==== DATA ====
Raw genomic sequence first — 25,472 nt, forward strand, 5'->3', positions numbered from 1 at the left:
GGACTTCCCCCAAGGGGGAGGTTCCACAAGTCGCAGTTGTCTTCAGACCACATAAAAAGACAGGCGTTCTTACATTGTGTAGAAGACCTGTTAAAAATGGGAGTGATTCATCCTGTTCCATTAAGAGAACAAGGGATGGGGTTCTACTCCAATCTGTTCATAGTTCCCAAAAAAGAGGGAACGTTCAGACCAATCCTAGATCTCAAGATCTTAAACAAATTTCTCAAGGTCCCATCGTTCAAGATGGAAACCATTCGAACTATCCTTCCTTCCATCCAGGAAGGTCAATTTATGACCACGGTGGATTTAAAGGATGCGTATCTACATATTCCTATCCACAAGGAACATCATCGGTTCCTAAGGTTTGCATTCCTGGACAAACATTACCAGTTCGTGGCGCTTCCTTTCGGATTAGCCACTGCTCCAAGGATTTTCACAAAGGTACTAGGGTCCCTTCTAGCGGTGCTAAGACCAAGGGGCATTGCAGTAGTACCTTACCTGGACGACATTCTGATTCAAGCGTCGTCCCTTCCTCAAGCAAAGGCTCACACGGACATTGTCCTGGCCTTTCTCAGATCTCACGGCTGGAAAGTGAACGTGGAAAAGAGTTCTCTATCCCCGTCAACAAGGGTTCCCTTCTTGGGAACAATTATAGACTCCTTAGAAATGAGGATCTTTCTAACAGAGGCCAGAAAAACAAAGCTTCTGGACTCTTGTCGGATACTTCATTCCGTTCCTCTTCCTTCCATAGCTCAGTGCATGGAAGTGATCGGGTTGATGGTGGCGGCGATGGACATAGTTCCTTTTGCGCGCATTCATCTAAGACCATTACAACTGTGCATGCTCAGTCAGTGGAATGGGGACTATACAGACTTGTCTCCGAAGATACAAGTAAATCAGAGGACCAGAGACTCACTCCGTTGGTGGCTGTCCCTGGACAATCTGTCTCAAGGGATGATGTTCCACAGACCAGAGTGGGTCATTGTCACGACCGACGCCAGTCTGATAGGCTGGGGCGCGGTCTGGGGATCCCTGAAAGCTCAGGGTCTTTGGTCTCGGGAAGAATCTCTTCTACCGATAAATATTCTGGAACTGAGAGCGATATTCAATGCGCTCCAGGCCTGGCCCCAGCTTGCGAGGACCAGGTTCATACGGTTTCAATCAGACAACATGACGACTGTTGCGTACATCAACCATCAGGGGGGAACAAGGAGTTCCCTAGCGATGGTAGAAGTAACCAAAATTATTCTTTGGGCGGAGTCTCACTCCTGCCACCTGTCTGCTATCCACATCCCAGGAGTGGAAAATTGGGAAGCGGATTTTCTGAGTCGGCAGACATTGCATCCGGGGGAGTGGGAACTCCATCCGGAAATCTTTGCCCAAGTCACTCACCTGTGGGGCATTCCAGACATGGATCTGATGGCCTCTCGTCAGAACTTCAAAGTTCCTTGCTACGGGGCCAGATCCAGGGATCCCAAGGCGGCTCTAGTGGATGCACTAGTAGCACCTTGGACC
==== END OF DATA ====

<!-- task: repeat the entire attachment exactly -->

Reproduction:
Raw genomic sequence first — 25,472 nt, forward strand, 5'->3', positions numbered from 1 at the left:
GGACTTCCCCCAAGGGGGAGGTTCCACAAGTCGCAGTTGTCTTCAGACCACATAAAAAGACAGGCGTTCTTACATTGTGTAGAAGACCTGTTAAAAATGGGAGTGATTCATCCTGTTCCATTAAGAGAACAAGGGATGGGGTTCTACTCCAATCTGTTCATAGTTCCCAAAAAAGAGGGAACGTTCAGACCAATCCTAGATCTCAAGATCTTAAACAAATTTCTCAAGGTCCCATCGTTCAAGATGGAAACCATTCGAACTATCCTTCCTTCCATCCAGGAAGGTCAATTTATGACCACGGTGGATTTAAAGGATGCGTATCTACATATTCCTATCCACAAGGAACATCATCGGTTCCTAAGGTTTGCATTCCTGGACAAACATTACCAGTTCGTGGCGCTTCCTTTCGGATTAGCCACTGCTCCAAGGATTTTCACAAAGGTACTAGGGTCCCTTCTAGCGGTGCTAAGACCAAGGGGCATTGCAGTAGTACCTTACCTGGACGACATTCTGATTCAAGCGTCGTCCCTTCCTCAAGCAAAGGCTCACACGGACATTGTCCTGGCCTTTCTCAGATCTCACGGCTGGAAAGTGAACGTGGAAAAGAGTTCTCTATCCCCGTCAACAAGGGTTCCCTTCTTGGGAACAATTATAGACTCCTTAGAAATGAGGATCTTTCTAACAGAGGCCAGAAAAACAAAGCTTCTGGACTCTTGTCGGATACTTCATTCCGTTCCTCTTCCTTCCATAGCTCAGTGCATGGAAGTGATCGGGTTGATGGTGGCGGCGATGGACATAGTTCCTTTTGCGCGCATTCATCTAAGACCATTACAACTGTGCATGCTCAGTCAGTGGAATGGGGACTATACAGACTTGTCTCCGAAGATACAAGTAAATCAGAGGACCAGAGACTCACTCCGTTGGTGGCTGTCCCTGGACAATCTGTCTCAAGGGATGATGTTCCACAGACCAGAGTGGGTCATTGTCACGACCGACGCCAGTCTGATAGGCTGGGGCGCGGTCTGGGGATCCCTGAAAGCTCAGGGTCTTTGGTCTCGGGAAGAATCTCTTCTACCGATAAATATTCTGGAACTGAGAGCGATATTCAATGCGCTCCAGGCCTGGCCCCAGCTTGCGAGGACCAGGTTCATACGGTTTCAATCAGACAACATGACGACTGTTGCGTACATCAACCATCAGGGGGGAACAAGGAGTTCCCTAGCGATGGTAGAAGTAACCAAAATTATTCTTTGGGCGGAGTCTCACTCCTGCCACCTGTCTGCTATCCACATCCCAGGAGTGGAAAATTGGGAAGCGGATTTTCTGAGTCGGCAGACATTGCATCCGGGGGAGTGGGAACTCCATCCGGAAATCTTTGCCCAAGTCACTCACCTGTGGGGCATTCCAGACATGGATCTGATGGCCTCTCGTCAGAACTTCAAAGTTCCTTGCTACGGGGCCAGATCCAGGGATCCCAAGGCGGCTCTAGTGGATGCACTAGTAGCACCTTGGACC